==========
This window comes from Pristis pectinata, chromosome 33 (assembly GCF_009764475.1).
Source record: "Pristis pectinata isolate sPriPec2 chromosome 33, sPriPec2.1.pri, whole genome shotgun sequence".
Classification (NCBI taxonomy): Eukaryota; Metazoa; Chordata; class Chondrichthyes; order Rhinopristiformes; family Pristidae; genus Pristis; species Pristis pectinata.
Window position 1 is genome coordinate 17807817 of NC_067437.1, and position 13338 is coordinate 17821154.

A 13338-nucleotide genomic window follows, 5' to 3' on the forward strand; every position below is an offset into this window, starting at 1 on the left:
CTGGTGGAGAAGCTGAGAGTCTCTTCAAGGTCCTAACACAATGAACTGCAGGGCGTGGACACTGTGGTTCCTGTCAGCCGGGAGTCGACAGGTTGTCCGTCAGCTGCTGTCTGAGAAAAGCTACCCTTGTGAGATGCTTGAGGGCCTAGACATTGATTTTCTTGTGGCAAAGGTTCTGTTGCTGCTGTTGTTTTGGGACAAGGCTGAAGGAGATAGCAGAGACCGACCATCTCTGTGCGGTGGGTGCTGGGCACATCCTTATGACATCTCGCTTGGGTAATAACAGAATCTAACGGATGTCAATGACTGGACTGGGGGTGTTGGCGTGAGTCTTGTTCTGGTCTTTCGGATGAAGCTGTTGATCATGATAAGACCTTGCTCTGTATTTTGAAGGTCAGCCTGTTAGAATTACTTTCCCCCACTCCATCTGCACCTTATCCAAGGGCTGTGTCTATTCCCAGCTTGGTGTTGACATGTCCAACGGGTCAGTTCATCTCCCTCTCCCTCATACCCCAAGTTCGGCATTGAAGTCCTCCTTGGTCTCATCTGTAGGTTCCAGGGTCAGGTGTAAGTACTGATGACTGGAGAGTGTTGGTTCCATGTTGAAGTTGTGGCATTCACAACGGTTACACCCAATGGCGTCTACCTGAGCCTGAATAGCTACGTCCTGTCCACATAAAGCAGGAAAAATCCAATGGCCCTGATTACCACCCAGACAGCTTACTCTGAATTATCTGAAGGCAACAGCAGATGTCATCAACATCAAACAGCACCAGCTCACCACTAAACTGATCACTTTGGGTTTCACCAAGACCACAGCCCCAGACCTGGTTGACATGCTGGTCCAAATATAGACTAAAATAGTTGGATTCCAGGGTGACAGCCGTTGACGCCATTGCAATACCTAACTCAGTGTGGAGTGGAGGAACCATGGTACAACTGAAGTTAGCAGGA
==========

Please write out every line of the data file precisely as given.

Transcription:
This window comes from Pristis pectinata, chromosome 33 (assembly GCF_009764475.1).
Source record: "Pristis pectinata isolate sPriPec2 chromosome 33, sPriPec2.1.pri, whole genome shotgun sequence".
Classification (NCBI taxonomy): Eukaryota; Metazoa; Chordata; class Chondrichthyes; order Rhinopristiformes; family Pristidae; genus Pristis; species Pristis pectinata.
Window position 1 is genome coordinate 17807817 of NC_067437.1, and position 13338 is coordinate 17821154.

A 13338-nucleotide genomic window follows, 5' to 3' on the forward strand; every position below is an offset into this window, starting at 1 on the left:
CTGGTGGAGAAGCTGAGAGTCTCTTCAAGGTCCTAACACAATGAACTGCAGGGCGTGGACACTGTGGTTCCTGTCAGCCGGGAGTCGACAGGTTGTCCGTCAGCTGCTGTCTGAGAAAAGCTACCCTTGTGAGATGCTTGAGGGCCTAGACATTGATTTTCTTGTGGCAAAGGTTCTGTTGCTGCTGTTGTTTTGGGACAAGGCTGAAGGAGATAGCAGAGACCGACCATCTCTGTGCGGTGGGTGCTGGGCACATCCTTATGACATCTCGCTTGGGTAATAACAGAATCTAACGGATGTCAATGACTGGACTGGGGGTGTTGGCGTGAGTCTTGTTCTGGTCTTTCGGATGAAGCTGTTGATCATGATAAGACCTTGCTCTGTATTTTGAAGGTCAGCCTGTTAGAATTACTTTCCCCCACTCCATCTGCACCTTATCCAAGGGCTGTGTCTATTCCCAGCTTGGTGTTGACATGTCCAACGGGTCAGTTCATCTCCCTCTCCCTCATACCCCAAGTTCGGCATTGAAGTCCTCCTTGGTCTCATCTGTAGGTTCCAGGGTCAGGTGTAAGTACTGATGACTGGAGAGTGTTGGTTCCATGTTGAAGTTGTGGCATTCACAACGGTTACACCCAATGGCGTCTACCTGAGCCTGAATAGCTACGTCCTGTCCACATAAAGCAGGAAAAATCCAATGGCCCTGATTACCACCCAGACAGCTTACTCTGAATTATCTGAAGGCAACAGCAGATGTCATCAACATCAAACAGCACCAGCTCACCACTAAACTGATCACTTTGGGTTTCACCAAGACCACAGCCCCAGACCTGGTTGACATGCTGGTCCAAATATAGACTAAAATAGTTGGATTCCAGGGTGACAGCCGTTGACGCCATTGCAATACCTAACTCAGTGTGGAGTGGAGGAACCATGGTACAACTGAAGTTAGCAGGA